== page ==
by: Stephanie Burkhart
Twitter is a great resource for marketing in the social media domain. Back in October 2011, I wrote about Twitter and how to use it, so I thought I'd take another look at it – a "refresher" so to speak.
Twitter's changed its look this year. If anything, I find the new look "busy," and I'm a firm believer in the "keeping it simple" look. The good news about the changed look is that it's still easy enough to find the spaces to post a tweet, send a direct message, and find the follow button.
The pros and cons haven't changed. Pros: It's cheap and fun. Cons: It's confusing and intimidating. In my opinion: if you're new to Twitter, the learning curve is in the middle, not too high, but you have to hunt for a couple of things.
Twitter is a great way to get the word out about a new book, or a new review if you're an author, but in order to be successful, you've got to do a couple of things. I recommend:
· Dedicate 10-15 minutes a day to be on Twitter.
· Friend 5 people a day, preferably those who share your interests. If you're an author you might want to target book bloggers and book reviewers. Friending people is a great way to build your Twitter base.
· Do a half and half. Make half your daily tweets promotional, the other half, let your personality shine. Tweet the little things. I find I always get a good response when I tweet "getting 7-11 coffee."
Going Deeper - Twitter 102
When you tweet, try to use a keyword to describe you or your book. For example, the genre of the book, or the price point.
Use an icebreaker to bring in followers. Icebreakers like "How's the weather your way?" "Who saw Game of Thrones last night?" or "What's your favorite coffee?' attract people to answer and follow.
Use programs like Hoot suite to preschedule tweets so you don't have to be on Twitter frequently, especially if you have a busy day running errands.
If you have a blog, and blog fairly regularly, use Triberr to connect with others to Tweet about your blog posts. The basic Triberr account is free. There is a bit of a high learning curve with Triberr – you need to link up your blog and Twitter, but once you master it, you'll have a steady stream of tweets that will attract people to your blog.
The little things go a long way. It's important to talk about your interests – gardening, movies, music, books, traveling, coffee, wine, things that appeal to kids. Fellow Tweeters get to know you and tend to reciprocate. It's all about reaching out and finding an audience.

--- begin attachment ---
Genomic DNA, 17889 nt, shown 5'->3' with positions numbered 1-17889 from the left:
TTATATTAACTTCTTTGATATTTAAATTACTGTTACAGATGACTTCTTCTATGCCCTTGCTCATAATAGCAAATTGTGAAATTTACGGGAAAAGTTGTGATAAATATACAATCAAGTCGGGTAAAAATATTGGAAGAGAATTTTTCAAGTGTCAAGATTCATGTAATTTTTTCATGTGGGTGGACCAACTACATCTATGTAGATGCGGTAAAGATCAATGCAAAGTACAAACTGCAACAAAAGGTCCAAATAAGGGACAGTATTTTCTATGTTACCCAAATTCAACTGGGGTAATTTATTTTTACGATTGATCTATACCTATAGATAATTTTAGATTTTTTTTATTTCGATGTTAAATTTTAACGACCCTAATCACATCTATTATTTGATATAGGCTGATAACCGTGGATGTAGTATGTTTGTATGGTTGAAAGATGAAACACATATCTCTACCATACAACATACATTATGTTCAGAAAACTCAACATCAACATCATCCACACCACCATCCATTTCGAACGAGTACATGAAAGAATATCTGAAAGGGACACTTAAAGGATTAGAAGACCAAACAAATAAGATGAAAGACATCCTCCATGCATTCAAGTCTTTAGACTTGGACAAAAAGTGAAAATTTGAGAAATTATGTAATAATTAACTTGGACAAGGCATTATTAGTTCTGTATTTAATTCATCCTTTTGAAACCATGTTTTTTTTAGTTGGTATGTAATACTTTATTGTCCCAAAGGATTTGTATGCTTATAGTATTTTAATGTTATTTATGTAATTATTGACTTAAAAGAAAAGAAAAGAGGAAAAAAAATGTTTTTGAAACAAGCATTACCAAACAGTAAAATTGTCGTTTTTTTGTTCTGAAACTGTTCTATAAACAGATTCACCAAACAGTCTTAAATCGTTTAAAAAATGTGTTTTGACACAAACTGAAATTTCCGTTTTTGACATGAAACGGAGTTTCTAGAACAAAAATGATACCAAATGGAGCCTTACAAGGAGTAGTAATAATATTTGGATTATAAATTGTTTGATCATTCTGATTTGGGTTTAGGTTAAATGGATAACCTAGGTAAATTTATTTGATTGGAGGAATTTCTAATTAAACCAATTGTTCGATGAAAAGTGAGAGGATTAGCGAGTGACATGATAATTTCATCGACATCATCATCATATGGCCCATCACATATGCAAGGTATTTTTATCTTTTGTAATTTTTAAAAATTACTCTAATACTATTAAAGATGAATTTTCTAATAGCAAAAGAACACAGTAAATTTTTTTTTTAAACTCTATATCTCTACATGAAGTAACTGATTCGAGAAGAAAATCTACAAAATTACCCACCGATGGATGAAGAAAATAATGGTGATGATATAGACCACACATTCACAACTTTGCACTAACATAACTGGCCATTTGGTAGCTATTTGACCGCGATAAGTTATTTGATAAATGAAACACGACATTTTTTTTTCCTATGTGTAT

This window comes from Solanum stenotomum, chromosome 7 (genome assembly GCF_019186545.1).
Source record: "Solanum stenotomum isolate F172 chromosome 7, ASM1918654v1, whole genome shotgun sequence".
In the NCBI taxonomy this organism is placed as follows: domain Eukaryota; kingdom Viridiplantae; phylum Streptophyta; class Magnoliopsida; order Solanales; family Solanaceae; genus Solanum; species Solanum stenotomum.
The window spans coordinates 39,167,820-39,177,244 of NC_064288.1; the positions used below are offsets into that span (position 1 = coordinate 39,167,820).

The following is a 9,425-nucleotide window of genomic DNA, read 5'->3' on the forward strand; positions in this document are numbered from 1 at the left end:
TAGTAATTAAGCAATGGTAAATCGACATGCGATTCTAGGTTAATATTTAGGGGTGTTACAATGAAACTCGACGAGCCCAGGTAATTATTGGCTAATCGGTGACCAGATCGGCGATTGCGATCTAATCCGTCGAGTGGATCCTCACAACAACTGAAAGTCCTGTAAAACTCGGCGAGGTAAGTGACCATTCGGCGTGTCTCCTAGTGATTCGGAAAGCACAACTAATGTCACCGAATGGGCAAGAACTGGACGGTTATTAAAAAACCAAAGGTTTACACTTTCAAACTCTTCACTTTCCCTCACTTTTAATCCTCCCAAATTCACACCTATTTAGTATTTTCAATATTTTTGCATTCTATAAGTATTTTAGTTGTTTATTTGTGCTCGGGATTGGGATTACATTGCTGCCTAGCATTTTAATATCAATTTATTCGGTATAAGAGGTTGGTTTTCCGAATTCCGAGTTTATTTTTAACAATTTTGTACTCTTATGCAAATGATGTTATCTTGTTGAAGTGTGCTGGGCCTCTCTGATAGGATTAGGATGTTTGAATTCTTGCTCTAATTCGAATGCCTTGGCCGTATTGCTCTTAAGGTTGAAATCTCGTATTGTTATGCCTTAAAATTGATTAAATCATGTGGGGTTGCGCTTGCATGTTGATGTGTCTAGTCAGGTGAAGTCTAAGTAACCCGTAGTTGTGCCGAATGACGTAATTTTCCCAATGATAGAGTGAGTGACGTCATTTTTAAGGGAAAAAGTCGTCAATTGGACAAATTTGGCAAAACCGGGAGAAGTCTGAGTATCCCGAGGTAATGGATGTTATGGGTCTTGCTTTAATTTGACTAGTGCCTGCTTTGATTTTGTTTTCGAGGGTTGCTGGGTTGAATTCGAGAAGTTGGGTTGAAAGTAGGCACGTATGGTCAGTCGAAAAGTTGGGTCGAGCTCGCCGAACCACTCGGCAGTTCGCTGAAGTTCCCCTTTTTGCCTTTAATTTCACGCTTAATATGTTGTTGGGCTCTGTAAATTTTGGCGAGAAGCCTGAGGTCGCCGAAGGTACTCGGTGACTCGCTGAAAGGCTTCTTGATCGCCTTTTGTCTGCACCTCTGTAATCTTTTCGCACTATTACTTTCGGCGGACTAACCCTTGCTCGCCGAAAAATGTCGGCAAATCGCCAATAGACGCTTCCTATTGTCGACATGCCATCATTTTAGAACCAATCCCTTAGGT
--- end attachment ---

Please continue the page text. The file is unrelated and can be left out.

#hashtags: when you hashtag a tweet it allows fellow tweeters to find tweets in that topic.
@sign: lets people know you're talking about them, or they are talking about you. I love seeing an "@" sign and my name. I appreciate it and try to reciprocate.
Question: I'd love to hear your thoughts about Twitter. Do you use it? Why or why not? If you do, what do you do that makes it work for you?
Author Bio: Stephanie Burkhart is a 911 dispatcher for LAPD. She loves coffee, adores chocolate and is going to participate in the Alz.org Walk to Cure Alzheimer's on 20 SEP in Santa Clarita, CA. Her children's book, "The Giving Meadow," is published with 4RV Publishing.
FIND ME ON THE WEB AT:
YOU TUBE CHANNEL:
Thanks for the tips, Stephanie! I copy posts like this into a file for easy reference. I have a hard time dedicating 15 minutes a day to social media, so I like to start off Mondays as a computer catch-up day, spending a hour on facebook, fiddling with book trailer ideas, etc. I haven't jumped into Twitter, but that's gotta be next, Thanks for the push!ReplyDelete
Good thoughts, Stephanie. Some say twitter isn't good, so I've wandered. One tip I heard recently about keywords was to go to Amazon & bring up your genre, whatever & see what words the site guesses at to describe your book. It turned out to be a neat trick.ReplyDelete
Well that's the fact that Friending people is a great way to build your Twitter base, you can create your own list on twitter, you can follow people and build client.ReplyDelete
Thanks so much everyone for visiting. It is hard finding the time, trust me Suzanne. Thanks for sharing your tip, Janet, I've never done that myself. If anything, I've learned that it takes patience and a little bit a day adds up over time.ReplyDelete
Smiles to all
Great article, Stephanie. I'll try to remember your advice. Truthfully, Twitter intimidates me. Working on it. :)ReplyDelete